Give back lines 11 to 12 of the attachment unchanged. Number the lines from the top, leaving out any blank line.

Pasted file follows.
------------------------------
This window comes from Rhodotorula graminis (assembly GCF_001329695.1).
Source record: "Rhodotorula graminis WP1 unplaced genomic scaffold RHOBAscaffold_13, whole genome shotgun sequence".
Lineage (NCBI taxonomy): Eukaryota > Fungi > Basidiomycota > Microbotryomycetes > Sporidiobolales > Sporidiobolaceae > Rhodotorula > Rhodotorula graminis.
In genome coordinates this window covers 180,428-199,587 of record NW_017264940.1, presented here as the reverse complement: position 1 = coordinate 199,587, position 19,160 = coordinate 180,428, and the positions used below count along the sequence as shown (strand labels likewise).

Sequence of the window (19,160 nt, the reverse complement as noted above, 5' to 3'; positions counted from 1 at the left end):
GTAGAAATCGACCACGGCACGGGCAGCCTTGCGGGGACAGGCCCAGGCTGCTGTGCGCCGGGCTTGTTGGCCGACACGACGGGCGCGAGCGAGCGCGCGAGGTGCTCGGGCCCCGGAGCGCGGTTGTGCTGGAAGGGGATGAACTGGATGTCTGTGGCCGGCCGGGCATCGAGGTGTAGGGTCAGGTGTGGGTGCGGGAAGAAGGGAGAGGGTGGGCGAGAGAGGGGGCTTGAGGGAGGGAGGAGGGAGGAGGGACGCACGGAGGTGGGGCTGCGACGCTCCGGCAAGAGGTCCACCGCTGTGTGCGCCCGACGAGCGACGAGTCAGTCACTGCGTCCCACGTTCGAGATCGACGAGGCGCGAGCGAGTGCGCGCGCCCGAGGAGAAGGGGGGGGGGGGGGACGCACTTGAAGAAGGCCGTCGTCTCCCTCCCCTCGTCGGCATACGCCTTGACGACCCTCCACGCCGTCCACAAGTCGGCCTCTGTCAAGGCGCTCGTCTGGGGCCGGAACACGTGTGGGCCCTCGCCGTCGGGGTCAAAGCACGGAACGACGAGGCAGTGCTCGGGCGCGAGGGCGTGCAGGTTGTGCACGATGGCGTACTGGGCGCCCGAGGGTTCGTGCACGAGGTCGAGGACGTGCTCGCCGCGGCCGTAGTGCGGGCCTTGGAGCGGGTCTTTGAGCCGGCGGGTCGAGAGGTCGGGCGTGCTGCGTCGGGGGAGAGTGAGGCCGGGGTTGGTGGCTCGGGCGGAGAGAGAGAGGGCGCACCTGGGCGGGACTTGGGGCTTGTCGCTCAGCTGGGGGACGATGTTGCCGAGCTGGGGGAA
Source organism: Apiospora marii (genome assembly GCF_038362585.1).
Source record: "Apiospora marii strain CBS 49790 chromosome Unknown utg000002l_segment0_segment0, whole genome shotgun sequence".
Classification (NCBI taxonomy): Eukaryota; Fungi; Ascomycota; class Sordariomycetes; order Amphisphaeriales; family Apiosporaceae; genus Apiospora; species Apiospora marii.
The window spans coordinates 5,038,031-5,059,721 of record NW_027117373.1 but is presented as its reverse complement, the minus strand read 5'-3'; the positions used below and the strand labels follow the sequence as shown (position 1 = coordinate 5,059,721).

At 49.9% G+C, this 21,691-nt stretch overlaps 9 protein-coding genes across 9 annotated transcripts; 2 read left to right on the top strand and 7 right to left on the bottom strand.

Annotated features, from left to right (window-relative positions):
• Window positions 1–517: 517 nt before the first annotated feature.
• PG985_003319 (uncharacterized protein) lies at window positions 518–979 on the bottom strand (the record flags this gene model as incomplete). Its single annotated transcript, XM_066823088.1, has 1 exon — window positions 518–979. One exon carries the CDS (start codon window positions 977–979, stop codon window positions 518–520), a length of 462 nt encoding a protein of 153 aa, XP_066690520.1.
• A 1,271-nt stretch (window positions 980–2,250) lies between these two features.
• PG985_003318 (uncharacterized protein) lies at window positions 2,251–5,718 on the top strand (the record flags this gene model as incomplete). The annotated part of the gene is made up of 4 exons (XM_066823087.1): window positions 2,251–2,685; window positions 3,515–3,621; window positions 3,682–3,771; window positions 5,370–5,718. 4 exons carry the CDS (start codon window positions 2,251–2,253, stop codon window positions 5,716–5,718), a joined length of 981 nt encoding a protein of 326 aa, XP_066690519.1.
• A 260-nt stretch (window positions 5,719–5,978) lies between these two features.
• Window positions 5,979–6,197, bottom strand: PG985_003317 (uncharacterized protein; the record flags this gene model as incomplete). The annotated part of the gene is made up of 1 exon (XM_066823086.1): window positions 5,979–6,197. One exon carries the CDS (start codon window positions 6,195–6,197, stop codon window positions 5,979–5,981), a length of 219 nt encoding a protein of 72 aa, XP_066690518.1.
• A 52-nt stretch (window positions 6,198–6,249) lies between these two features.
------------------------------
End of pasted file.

At 49.9% G+C, this 21,691-nt stretch overlaps 9 protein-coding genes across 9 annotated transcripts; 2 read left to right on the top strand and 7 right to left on the bottom strand.

Annotated features, from left to right (window-relative positions):